An alternate juror’s silent attendance during jury deliberations does not generally violate a defendant’s constitutional right to a fair trial, Maryland’s top court ruled Wednesday in upholding an attempted-first-degree-murder conviction and life sentence.
In its 6-1 decision, the Court of Appeals said the presence of a spare juror – particularly with defense counsel’s consent – does not necessarily interfere with the sanctity of deliberations solely among those sworn to decide a defendant’s fate.
“Although jury secrecy is important to ensuring that a criminal defendant has a fair trial, the presence of an alternate juror in deliberations does not clear the high bar of fundamental unfairness – at least not in this case,” Judge Sally D. Adkins wrote for the majority.
“The Supreme Court has found only a handful of circumstances that render a trial fundamentally unfair, including: the complete deprivation of counsel, the failure to give a reasonable-doubt jury instruction, a biased judge, and the race-based exclusion of grand jurors,” Adkins added. “It is unfathomable that the mere presence of an alternate during jury deliberations – with the express consent of defense counsel and strict instructions to the juror to listen only – gives rise to nearly as grave constitutional concerns as the circumstances presented in the four cases above considered by the Supreme Court to be ‘fundamentally unfair.’”
In the case before the high court, Donta Newton’s trial attorney was not obliged to object to the alternate juror’s presence, as it was not shown to have affected the jury’s verdict, Adkins wrote. The lawyer’s silence, therefore, did not constitute ineffective assistance of counsel, as Newton alleged on appeal, the judge added.
Newton’s trial attorney later testified to not having objected to the alternate’s presence during deliberations out of a belief that the defense’s case was strong and that a mistrial – as had occurred during Newton’s first trial – would have prevented an acquittal.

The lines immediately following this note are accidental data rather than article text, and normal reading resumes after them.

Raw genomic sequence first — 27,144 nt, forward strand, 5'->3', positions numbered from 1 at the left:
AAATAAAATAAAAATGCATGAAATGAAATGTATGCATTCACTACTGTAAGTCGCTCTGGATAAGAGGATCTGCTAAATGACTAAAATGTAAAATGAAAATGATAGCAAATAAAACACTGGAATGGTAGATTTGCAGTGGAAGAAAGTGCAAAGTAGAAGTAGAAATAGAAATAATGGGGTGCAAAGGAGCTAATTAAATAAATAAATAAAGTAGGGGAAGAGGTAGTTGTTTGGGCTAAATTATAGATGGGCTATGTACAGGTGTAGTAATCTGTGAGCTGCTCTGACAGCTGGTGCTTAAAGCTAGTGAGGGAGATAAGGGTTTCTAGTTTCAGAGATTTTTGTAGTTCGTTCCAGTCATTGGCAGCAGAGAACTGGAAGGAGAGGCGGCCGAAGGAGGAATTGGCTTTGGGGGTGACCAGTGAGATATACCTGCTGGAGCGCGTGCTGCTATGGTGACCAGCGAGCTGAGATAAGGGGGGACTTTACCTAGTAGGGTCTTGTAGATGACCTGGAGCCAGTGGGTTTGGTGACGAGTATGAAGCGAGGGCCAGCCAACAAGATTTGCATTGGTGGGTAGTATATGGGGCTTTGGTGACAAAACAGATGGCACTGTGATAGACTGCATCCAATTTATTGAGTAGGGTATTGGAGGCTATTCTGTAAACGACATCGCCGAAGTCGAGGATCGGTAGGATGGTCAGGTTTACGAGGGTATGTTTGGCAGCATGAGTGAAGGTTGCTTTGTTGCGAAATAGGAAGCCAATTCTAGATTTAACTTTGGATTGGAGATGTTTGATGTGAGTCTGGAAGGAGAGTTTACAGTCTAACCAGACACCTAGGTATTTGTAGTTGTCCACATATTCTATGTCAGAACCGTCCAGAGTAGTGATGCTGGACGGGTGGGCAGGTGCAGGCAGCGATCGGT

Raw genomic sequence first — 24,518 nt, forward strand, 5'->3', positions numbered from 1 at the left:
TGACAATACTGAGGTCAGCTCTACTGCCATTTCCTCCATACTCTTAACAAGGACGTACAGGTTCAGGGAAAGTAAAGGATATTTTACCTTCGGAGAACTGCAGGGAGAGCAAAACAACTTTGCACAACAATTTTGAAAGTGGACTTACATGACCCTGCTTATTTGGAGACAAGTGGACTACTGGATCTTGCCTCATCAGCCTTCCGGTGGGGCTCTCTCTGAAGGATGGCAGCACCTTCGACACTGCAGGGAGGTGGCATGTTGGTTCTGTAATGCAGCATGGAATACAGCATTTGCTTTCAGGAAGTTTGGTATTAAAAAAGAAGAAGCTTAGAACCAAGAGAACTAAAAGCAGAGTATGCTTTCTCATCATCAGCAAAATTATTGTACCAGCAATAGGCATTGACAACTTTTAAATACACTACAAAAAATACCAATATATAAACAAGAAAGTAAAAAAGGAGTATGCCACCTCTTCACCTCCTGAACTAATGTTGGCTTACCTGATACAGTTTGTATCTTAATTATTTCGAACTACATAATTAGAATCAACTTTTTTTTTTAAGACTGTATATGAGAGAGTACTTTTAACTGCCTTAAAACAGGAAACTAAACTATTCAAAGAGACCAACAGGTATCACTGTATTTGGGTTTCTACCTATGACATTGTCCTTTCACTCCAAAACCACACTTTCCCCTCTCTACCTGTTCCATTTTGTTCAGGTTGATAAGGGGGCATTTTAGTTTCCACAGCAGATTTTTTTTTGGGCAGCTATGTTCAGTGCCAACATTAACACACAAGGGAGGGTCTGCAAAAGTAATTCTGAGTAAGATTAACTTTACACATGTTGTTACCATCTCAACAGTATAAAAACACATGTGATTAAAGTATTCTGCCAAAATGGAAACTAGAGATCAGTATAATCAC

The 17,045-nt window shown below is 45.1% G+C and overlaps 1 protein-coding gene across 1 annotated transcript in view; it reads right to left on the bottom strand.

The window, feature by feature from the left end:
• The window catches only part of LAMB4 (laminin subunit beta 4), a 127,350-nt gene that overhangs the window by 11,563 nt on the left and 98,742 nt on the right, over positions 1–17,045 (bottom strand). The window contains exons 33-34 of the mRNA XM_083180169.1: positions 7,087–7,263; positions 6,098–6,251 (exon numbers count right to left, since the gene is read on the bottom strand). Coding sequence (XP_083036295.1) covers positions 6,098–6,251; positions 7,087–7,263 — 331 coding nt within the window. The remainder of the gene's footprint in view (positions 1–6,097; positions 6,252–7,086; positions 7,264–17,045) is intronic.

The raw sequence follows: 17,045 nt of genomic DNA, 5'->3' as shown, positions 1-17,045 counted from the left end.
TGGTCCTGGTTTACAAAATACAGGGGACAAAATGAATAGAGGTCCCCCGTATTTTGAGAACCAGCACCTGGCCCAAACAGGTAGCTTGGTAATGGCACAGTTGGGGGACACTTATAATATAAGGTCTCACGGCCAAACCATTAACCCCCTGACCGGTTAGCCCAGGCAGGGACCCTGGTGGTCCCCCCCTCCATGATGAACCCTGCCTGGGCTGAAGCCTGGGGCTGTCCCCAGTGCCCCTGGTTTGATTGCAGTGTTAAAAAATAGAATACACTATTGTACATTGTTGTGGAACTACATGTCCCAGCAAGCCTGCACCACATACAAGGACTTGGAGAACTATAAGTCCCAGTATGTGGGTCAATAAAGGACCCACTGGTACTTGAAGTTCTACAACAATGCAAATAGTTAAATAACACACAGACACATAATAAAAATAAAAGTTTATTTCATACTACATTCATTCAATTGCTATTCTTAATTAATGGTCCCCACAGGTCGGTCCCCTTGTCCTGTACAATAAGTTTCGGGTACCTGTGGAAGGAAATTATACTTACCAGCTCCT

That strategy turned out to be based on a faulty hunch, however, as the Baltimore City Circuit Court jury found Newton guilty in 2006 of attempted first-degree murder, using a handgun in a violent crime and possessing a gun after being convicted of a disqualifying crime. Judge David Ross – who had suggested allowing the alternate to attend jury deliberations – sentenced Newton to life plus 10 years without parole for shooting Jerrell Patillo in west Baltimore in September 2004.
In a post-conviction proceeding, Baltimore City Circuit Judge Lynn Stewart Mays ordered a new trial, finding in 2015 that the defense counsel was ineffective in not objecting to the alternate juror being permitted to attend deliberations.
But the intermediate Court of Special Appeals reversed last year, finding that defense counsel’s strategy was reasonable. The high court, in affirming, said that even if his attorney’s performance was deficient, Newton was not prejudiced by it because he failed to show he would have prevailed on appeal but for the lawyer’s failure to raise the alternate juror issue.
Prohibited by rule
In dissent, Judge Joseph M. Getty said prejudice to the defendant is presumed when an alternate juror attends deliberations because such presence is prohibited under Maryland’s procedural rules and under the Court of Appeals’ 2004 decision in Stokes v. State.
“Under clearly established Maryland law at the time of Mr. Newton’s trial, there was no possible scenario under which allowing the alternate to be present during jury deliberations could have benefitted Mr. Newton, because substituting the alternate after deliberations had commenced was, and still is, prohibited,” Getty wrote. “In my view, because trial counsel’s deficient performance deprived Mr. Newton of a near-certain reversal on direct appeal, such deficient performance rendered Mr. Newton’s proceeding fundamentally unfair. Therefore, I would hold that Mr. Newton has established the prejudice prong of his ineffective assistance of counsel claim.”
Lisa J. Sansone, Newton’s appellate attorney, declined to comment on the decision Wednesday, saying she had not had an opportunity to review it. Sansone is a Baltimore solo practitioner.
The Court of Appeals rendered its decision in Donta Newton v. State of Maryland, No. 86, September Term 2016.